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D'Arcy Wentworth Thompson

D'Arcy Wentworth Thompson

Sir D'Arcy Wentworth Thompson CB FRS FRSE (2 May 1860 – 21 June 1948) was a Scottish biologist, mathematician and classics scholar. He was a pioneer of mathematical biology, travelled on expeditions to the Bering Strait and held the position of Professor of Natural History at University College, Dundee for 32 years, then at St Andrews for 31 years. He was elected a Fellow of the Royal Society, was knighted, and received the Darwin Medal and the Daniel Giraud Elliot Medal.

Thompson is remembered as the author of the 1917 book On Growth and Form, which led the way for the scientific explanation of morphogenesis, the process by which patterns and body structures are formed in plants and animals.

Thompson's description of the mathematical beauty of nature and the mathematical basis of the forms of animals stimulated thinkers as diverse as Julian Huxley, C. H. Waddington, Alan Turing, Claude Lévi-Strauss, Eduardo Paolozzi, Le Corbusier, Christopher Alexander and Mies van der Rohe.

D'Arcy Wentworth Thompson
Born(1860-05-02)2 May 1860
Died21 June 1948(1948-06-21)(aged 88)
St Andrews
Known forOn Growth and Form
Maureen Drury (m. 1901)
Children3 daughters
AwardsLinnean Medal(1938)
Darwin Medal(1946)
Scientific career
FieldsBiology, Natural history, Mathematics
InstitutionsTertiary education:
University of Edinburgh Medical School (medicine)
Trinity College, Cambridge (BA)
Professional institution:
University College, Dundee, University of St Andrews


Early life

Thompson was born at 3 Brandon Street[2] in Edinburgh to Fanny Gamgee (sister of Joseph Gamgee) and D'Arcy Wentworth Thompson (1829–1902), Classics Master at Edinburgh Academy and later Professor of Greek at Queen's College, Galway.[3][1] His mother, Fanny Gamgee (1840–1860) died 9 days after his birth[4] as a result of complications[5] and he was brought up by his maternal grandfather Joseph Gamgee (1801–1895),[6] a veterinary surgeon.[5] He lived with his grandfather and uncle, John Gamgee, at 12 Castle Terrace, facing north onto Edinburgh Castle.[7] He was also nephew to Sampson Gamgee.

From 1870 to 1877 he attended The Edinburgh Academy and won the 1st Edinburgh Academical Club Prize in 1877.[8] In 1878, he matriculated at the University of Edinburgh to study medicine. Two years later, he moved south to study zoology at Trinity College in the University of Cambridge.[9] As a student in Cambridge, D'Arcy Thompson was first a sizar, then received a scholarship.[5] He also translated Hermann Müller's work on the fertilization of flowers,[10] to earn money on the side, and because it appealed to him. It was published in 1883 with an introduction by Charles Darwin. He speculated later, that if he had chosen to translate Wilhelm Olbers Focke's hybridization of flowers, he "might have anticipated the discovery of Mendel by twenty years".[6] He graduated with a Bachelor of Arts degree in Natural Science in 1883.[3]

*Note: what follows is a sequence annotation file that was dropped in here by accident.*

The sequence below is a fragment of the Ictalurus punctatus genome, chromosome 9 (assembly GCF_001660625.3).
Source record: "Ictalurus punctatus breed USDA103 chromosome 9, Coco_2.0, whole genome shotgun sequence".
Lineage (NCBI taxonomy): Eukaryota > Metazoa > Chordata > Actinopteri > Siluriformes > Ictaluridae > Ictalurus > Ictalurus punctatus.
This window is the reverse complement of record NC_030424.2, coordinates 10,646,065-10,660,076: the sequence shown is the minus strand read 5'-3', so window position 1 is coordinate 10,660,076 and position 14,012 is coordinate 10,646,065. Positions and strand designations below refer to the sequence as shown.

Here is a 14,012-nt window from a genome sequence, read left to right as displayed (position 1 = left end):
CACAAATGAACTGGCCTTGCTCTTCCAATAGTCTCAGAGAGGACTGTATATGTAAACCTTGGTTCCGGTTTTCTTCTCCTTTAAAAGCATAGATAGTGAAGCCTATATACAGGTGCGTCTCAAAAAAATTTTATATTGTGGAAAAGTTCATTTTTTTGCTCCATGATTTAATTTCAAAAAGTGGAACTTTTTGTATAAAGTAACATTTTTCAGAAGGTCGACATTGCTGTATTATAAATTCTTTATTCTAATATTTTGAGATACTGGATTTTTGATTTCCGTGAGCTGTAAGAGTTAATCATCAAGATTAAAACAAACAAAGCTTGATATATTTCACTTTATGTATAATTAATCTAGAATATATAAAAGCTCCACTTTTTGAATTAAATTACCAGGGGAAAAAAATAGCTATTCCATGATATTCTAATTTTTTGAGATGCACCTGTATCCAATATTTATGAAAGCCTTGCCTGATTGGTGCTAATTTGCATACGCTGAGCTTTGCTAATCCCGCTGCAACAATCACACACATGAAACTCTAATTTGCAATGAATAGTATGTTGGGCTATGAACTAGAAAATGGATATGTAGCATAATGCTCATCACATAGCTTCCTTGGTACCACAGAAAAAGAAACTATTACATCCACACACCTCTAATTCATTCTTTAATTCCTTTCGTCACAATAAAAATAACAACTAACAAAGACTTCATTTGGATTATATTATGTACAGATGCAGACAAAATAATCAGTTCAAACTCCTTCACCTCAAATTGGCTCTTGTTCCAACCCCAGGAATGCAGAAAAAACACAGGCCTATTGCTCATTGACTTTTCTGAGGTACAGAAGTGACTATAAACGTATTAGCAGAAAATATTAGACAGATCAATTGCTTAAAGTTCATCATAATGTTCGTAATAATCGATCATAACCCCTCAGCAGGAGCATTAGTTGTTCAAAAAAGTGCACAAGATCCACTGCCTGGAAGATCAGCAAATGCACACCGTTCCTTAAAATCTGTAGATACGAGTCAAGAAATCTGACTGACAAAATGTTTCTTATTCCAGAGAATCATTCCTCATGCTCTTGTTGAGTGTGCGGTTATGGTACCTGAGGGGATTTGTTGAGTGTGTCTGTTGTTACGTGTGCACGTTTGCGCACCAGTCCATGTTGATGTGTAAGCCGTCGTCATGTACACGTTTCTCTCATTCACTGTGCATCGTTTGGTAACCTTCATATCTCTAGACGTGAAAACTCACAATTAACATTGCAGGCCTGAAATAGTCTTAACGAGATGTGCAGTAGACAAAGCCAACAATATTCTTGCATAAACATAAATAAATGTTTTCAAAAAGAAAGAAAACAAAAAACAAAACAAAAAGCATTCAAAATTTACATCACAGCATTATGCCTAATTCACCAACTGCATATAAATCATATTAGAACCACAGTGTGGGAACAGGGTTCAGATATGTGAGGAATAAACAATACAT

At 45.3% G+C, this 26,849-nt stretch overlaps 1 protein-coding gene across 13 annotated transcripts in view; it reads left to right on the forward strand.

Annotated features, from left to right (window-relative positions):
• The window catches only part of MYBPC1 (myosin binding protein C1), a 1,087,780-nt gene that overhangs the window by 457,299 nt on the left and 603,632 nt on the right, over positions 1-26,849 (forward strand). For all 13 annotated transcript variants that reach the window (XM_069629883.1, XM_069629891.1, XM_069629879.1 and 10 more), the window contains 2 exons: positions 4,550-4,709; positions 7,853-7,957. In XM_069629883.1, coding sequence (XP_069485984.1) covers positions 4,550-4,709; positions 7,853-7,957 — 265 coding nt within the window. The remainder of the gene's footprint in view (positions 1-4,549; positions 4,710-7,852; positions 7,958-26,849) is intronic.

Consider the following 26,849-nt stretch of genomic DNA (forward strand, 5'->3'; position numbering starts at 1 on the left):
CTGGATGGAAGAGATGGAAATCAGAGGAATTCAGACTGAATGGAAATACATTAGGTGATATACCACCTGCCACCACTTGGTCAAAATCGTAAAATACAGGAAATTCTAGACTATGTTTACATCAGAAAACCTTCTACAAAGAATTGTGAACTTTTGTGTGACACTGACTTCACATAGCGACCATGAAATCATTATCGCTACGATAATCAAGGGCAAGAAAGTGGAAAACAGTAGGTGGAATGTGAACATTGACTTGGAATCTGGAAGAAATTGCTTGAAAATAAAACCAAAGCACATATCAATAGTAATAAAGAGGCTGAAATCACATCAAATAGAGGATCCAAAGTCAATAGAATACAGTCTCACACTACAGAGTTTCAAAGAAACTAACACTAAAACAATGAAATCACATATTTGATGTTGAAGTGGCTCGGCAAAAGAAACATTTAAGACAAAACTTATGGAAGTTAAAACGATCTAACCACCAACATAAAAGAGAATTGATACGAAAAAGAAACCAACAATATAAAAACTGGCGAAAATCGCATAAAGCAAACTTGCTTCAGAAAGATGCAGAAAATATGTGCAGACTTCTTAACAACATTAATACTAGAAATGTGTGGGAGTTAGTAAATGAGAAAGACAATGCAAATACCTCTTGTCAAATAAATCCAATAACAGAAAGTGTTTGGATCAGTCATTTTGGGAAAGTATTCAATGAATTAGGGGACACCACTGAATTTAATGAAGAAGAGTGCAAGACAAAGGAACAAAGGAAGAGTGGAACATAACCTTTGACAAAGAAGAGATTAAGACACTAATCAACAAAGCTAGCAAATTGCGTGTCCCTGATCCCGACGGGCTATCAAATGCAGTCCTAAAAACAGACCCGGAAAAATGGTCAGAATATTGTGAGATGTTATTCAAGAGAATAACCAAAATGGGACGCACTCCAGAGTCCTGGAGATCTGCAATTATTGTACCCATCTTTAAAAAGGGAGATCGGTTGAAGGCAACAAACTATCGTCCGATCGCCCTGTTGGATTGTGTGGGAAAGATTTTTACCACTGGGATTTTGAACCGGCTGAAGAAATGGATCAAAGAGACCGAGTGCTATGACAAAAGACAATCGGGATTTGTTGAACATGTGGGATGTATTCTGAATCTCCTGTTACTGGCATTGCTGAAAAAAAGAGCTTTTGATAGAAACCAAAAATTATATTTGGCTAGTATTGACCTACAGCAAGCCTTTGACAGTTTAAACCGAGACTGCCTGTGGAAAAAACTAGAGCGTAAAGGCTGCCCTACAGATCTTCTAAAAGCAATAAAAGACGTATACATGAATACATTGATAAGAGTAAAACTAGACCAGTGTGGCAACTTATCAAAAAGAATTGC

Thompson was inspired by the work of Albrecht Dürer.

Thompson was inspired by the work of Albrecht Dürer.[17]

From 1883–1884, Thompson stayed in Cambridge as so-called Junior Demonstrator in physiology, teaching students.[3] In 1884, he was appointed Professor of Biology (later Natural History) at University College, Dundee, a post he held for 32 years.[11] One of his first tasks was to create a Zoology Museum for teaching and research, now named after him.[12]

In 1885 he was elected a Fellow of the Royal Society of Edinburgh. His proposers were Patrick Geddes, Frank W. Young, William Evans Hoyle and Daniel John Cunningham. He served as Vice President to the Society from 1916 to 1919 and as President from 1934 to 1939.[13]

In 1896 and 1897, he went on expeditions to the Bering Straits, representing the British Government in an international inquiry into the fur seal industry to assess the fur seal's declining numbers. "Thompson's diplomacy avoided an international incident" between Russia and the United States which both had hunting interests in this area.[14]

His final report for the government drew attention also to the near extinction of the sea otter and whale populations. He became one of the first to press for conservation agreements, and his recommendations contributed to the issuing of species protection orders. He subsequently was appointed Scientific Adviser to the Fisheries Board of Scotland and later, representative to the International Council for the Exploration of the Sea.[14]

He took the opportunity to collect many valuable specimens for his museum, one of the largest in the country at the time, specialising in Arctic zoology, through his links to the Dundee whalers. The D'Arcy Thompson Zoology Museum still has (in 2012) the Japanese spider crab that he collected,[15] and the rare skeleton of a Steller's Sea Cow.[16]

Whilst in Dundee, Thompson sat on the committee of management of the Dundee Private Hospital for Women.[18] He was also a founder member of the Dundee Social Union and pressed for it "to buy four slum properties in the town", which they renovated so that "the poorest families of Dundee could live there."[5]